More than one thousand colorful paper lanterns covered College of the Canyon’s Honor Grove Tuesday, acting as a visual representation for the 1,100 U.S. college students who lost their lives to suicide during the past year.
Presented by the college’s Health and Wellness Center, the annual two-day “Shine A Light” event aims to bring attention to the number of students who die by suicide each year and provide campus visitors with access to local mental health resources.
“It helps students speak out,” COC Health and Wellness Center Priscilla Benites said. “We need to do more outreach to raise awareness that we’re here to help and that they are not alone.”
Surrounding the hundreds of lanterns were fliers that encouraged struggling students to seek help and included statistics about the number of students who battle with mental health, depression and suicide each year.
Benites said the Health and Wellness Center also offers counseling and therapy to its students year-round.
“They can come in any time on a walk-in basis and can be seen that same day,” she said.
During the event, staff from the Health and Wellness Center, Child and Family Center, Los Angeles County Department of Mental Health and National Alliance on Mental Illness (NAMI) distributed information about suicide prevention and awareness and about the resources available to students at each location.
Joi Takahashi, a NAMI family support group leader and teacher, said the organization offers information on its website about mental illness as well as classes and support groups for the community each week.
“Everything is confidential,” she said. “We always tell them that suicide is a side effect of any mental illness and it has to be realistically dealt with and to be aware of the risks associated with it.”
This year, the Shine A Light event was made possible with grant funding provided by the Substance Abuse and Mental Health Services Administration, which is part of the U.S. Department of Health and Human Services.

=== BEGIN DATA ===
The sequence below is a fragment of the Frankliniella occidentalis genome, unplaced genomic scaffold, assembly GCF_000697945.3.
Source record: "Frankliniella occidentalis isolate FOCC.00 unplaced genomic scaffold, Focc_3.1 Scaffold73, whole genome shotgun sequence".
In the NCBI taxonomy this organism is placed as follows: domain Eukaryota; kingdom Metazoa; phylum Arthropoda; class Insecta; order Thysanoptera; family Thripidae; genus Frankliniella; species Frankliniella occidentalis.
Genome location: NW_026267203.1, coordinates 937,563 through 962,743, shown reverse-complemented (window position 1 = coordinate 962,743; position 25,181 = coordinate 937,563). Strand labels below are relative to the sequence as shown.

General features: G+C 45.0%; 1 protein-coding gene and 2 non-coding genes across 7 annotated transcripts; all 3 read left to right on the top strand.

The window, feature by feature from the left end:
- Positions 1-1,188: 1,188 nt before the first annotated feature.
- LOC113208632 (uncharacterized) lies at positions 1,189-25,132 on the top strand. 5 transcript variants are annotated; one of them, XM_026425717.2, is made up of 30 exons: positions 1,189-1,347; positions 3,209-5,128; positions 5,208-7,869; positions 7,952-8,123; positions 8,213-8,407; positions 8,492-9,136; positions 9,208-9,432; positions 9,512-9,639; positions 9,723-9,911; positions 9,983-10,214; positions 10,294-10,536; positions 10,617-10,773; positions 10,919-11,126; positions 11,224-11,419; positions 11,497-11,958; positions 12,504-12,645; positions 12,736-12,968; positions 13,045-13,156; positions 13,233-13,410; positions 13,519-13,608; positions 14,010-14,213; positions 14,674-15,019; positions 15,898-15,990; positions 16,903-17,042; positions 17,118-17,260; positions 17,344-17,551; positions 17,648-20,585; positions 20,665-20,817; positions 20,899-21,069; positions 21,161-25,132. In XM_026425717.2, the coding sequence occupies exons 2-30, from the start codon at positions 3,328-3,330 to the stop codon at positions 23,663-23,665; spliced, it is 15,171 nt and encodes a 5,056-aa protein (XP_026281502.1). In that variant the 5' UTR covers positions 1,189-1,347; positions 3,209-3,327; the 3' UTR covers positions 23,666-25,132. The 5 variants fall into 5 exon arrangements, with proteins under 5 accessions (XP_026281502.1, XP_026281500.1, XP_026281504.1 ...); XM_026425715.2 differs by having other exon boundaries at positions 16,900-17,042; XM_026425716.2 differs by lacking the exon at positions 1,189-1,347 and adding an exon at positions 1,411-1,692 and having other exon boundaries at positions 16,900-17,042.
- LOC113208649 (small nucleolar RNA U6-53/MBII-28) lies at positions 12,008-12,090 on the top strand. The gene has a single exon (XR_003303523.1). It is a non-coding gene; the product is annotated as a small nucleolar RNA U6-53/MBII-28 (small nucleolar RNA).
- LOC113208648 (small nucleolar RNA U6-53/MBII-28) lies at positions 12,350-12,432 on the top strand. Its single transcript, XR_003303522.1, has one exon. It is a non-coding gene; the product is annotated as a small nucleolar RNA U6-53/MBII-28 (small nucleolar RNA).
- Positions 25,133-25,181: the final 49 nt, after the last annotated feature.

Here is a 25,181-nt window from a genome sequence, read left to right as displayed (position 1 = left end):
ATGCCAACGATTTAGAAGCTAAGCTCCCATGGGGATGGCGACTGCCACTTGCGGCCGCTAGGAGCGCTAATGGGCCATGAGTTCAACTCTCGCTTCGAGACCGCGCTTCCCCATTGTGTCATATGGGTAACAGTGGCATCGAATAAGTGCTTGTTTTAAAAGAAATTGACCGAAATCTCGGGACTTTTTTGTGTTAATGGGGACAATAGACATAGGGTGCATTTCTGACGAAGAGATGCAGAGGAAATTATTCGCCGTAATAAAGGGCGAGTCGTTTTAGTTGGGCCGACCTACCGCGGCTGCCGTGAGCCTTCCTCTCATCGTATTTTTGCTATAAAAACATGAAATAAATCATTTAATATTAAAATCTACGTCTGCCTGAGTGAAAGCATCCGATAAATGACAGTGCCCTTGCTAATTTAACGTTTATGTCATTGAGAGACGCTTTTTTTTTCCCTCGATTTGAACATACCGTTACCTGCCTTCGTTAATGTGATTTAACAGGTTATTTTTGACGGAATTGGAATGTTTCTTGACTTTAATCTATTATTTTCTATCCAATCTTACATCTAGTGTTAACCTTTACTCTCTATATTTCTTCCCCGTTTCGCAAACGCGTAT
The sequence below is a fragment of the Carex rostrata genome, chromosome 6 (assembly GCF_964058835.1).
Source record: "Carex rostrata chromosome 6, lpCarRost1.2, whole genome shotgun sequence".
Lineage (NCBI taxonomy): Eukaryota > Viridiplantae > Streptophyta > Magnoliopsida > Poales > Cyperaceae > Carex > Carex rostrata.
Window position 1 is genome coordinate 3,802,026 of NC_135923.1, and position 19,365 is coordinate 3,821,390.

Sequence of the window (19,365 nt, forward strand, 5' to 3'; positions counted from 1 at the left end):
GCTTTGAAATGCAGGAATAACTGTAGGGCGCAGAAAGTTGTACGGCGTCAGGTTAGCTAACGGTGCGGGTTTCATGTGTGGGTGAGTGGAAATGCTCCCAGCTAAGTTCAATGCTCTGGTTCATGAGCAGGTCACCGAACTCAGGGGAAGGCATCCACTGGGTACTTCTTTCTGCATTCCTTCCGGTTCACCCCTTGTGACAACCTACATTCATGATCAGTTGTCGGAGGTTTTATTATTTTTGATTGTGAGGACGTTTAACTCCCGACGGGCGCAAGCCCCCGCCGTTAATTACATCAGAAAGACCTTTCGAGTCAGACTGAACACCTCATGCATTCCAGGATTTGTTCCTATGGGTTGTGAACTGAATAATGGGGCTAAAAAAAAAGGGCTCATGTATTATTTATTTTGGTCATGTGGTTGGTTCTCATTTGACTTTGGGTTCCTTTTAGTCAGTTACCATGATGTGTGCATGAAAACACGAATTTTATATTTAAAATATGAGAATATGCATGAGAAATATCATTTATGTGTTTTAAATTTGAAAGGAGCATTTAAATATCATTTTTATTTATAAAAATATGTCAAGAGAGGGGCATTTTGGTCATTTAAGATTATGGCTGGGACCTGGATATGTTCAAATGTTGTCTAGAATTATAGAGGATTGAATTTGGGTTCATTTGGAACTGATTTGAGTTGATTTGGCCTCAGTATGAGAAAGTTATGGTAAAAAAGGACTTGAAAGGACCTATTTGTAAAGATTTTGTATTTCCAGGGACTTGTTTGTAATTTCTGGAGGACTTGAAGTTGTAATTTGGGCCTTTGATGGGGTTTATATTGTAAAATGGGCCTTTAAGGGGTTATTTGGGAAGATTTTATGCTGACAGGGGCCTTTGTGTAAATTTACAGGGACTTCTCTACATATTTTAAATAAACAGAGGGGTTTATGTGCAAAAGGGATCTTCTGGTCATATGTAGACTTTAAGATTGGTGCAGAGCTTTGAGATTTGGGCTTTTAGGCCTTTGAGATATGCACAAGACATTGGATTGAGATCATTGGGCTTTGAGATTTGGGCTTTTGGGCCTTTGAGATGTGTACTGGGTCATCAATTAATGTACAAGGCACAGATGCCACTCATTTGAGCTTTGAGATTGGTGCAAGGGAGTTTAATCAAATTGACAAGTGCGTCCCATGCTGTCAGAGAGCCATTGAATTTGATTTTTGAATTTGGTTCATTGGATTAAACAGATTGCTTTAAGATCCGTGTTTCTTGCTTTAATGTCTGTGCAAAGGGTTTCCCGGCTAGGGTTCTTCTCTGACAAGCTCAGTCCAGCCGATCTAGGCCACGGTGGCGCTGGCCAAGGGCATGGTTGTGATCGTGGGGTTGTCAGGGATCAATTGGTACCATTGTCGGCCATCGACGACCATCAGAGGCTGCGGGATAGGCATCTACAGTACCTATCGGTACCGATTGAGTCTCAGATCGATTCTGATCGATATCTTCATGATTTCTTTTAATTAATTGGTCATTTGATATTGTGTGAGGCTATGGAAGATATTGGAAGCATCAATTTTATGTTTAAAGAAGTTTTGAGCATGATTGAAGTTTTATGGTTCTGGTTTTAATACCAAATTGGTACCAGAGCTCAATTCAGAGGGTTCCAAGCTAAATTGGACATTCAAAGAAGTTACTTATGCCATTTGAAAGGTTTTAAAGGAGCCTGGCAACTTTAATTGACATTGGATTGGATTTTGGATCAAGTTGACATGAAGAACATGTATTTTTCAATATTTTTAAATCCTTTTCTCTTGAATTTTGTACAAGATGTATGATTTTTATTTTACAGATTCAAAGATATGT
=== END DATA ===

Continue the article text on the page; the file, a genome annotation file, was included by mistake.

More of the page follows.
Tuesday’s presentation of Shine A Light also included a keynote address from guest speaker Dr. Mark Goulston, a suicide expert, mentor, writer and coach.
Goulston’s keynote included a chapter from his book, “Talking to Crazy,” that detailed a letter from a man, Jack, to his parents about his struggles with mental health and suicide.
“What suicide is, is a permanent solution to a temporary problem,” Goulston said to the lecture hall of attendees. “What I’ve learned is I think people kill themselves from despair… It means feeling unpaired with a future, unpaired with hope, unpaired with help.”
To help someone struggling with suicide, Goulston encouraged the audience to “pair with” an individual and what they are feeling so they do not feel as alone.
He also advised the audience to consider their tone of voice and to share their own struggles with others.
“Tone is probably much more important than what you’re saying,” he said. “And there is a power to vulnerability.”
If you or someone you know needs help, take action now by calling the National Suicide Hotline at 1-800-273-TALK (8255), The Los Angeles county Department of Mental Health’s Access Center Helpline at 800-854-7771 or 911. All services are available 24 hours a day, seven days a week.
On Twitter as @_ChristinaCox_